Lisa: Most days I’m still waiting. LOL I think that’s because I know I can always improve and deepen the depth of my stories. I don’t ever want to be satisfied or think that I’ve arrived. I want to keep learning and growing through this process.
Beth: Who has influenced you most as a writer and why?
Lisa: That’s tough, because there are so many people, from crit partners, to mentors, to conference speakers, to my mom, and I’m so thankful for each and every one of them.
Beth: Tell us about the writing process for you? Does it begin with a character, setting, or plot?
Lisa: Interesting that you should ask this, because even after eleven plus years of writing, I learned something very important about my own process this past week. I’m a very structured author who writes from a very detailed outline. I suppose this is because I’ve written a number of books for Barbour and they require chapter by chapter outlines. I love writing this way and feel very comfortable knowing what comes next, even though there are always some surprises along the way. So typically, my story begins with the plot.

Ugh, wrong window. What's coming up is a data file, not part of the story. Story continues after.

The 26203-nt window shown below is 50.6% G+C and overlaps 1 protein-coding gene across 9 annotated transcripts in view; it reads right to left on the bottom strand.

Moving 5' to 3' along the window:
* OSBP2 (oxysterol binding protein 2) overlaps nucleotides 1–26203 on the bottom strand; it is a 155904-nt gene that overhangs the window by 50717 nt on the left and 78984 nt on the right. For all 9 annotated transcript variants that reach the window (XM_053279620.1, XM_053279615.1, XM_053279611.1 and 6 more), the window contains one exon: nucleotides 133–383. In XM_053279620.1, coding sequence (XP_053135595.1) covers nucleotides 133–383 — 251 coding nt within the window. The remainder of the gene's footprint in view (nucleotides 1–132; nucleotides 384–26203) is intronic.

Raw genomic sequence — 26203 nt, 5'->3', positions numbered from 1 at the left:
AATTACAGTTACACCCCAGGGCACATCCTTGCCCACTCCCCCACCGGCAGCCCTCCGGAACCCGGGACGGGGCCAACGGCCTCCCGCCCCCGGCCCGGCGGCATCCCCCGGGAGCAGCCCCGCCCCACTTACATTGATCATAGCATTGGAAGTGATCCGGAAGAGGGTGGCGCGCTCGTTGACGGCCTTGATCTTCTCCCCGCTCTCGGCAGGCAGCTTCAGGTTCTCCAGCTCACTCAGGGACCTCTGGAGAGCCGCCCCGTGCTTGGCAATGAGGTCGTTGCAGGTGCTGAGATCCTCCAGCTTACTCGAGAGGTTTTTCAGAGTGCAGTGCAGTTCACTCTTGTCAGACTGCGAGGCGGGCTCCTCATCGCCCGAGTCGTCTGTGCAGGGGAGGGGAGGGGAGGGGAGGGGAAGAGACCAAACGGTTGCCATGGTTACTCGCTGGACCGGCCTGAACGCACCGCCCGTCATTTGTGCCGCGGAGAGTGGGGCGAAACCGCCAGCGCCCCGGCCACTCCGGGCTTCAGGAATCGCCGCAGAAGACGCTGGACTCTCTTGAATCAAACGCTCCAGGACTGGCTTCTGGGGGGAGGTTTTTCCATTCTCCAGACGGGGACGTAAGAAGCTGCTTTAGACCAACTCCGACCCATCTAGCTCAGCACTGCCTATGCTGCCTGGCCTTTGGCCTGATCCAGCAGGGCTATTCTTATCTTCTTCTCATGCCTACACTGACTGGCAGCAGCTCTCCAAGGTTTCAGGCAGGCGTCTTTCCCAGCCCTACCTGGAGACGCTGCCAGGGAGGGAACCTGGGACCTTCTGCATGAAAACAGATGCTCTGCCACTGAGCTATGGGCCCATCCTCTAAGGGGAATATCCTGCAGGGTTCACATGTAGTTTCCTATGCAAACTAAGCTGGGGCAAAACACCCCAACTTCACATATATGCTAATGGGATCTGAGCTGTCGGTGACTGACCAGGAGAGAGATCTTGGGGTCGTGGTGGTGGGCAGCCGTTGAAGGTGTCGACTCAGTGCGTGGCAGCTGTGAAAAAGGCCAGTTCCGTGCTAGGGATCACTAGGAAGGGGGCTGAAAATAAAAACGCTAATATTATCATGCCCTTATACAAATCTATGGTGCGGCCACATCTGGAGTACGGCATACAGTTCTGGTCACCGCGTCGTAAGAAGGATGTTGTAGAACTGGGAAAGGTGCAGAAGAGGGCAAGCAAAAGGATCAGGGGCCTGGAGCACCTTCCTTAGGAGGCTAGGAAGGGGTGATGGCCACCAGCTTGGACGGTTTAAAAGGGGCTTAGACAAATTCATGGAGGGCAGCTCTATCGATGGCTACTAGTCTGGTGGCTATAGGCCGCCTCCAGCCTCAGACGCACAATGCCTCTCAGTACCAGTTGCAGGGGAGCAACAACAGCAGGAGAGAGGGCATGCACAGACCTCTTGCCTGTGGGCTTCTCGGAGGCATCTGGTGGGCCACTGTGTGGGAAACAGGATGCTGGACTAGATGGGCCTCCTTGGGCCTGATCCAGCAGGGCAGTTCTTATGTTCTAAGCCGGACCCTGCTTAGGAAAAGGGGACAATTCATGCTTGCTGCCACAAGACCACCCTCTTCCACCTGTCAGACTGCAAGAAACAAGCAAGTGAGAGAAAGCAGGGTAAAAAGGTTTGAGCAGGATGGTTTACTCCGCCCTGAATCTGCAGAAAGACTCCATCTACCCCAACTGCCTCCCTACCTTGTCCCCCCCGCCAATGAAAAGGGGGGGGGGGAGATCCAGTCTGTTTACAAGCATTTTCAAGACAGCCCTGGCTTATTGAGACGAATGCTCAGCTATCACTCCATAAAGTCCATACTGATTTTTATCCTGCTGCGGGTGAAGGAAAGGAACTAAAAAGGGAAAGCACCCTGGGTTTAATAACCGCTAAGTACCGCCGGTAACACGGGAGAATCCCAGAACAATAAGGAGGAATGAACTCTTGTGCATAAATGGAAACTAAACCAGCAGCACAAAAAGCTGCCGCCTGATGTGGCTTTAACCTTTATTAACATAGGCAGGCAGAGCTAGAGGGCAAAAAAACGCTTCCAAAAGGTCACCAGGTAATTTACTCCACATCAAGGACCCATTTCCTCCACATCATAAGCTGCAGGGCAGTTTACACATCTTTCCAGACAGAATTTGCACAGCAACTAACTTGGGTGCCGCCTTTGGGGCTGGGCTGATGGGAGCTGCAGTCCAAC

What I’ve realized, though, is that I’m a seat of the pants writer when it comes to characters. I don’t like filling out piles of interview questions up front; I like to learn about them as I write. Not that I don’t know my characters--many times they’ve been wondering around in my head for years--so all the basics are there--but sometimes that isn’t enough. I was recently stuck on a chapter of a historical I’m writing and realized that while I “know” my heroine, something was missing with her character that was causing a huge lack of motivation for her behavior.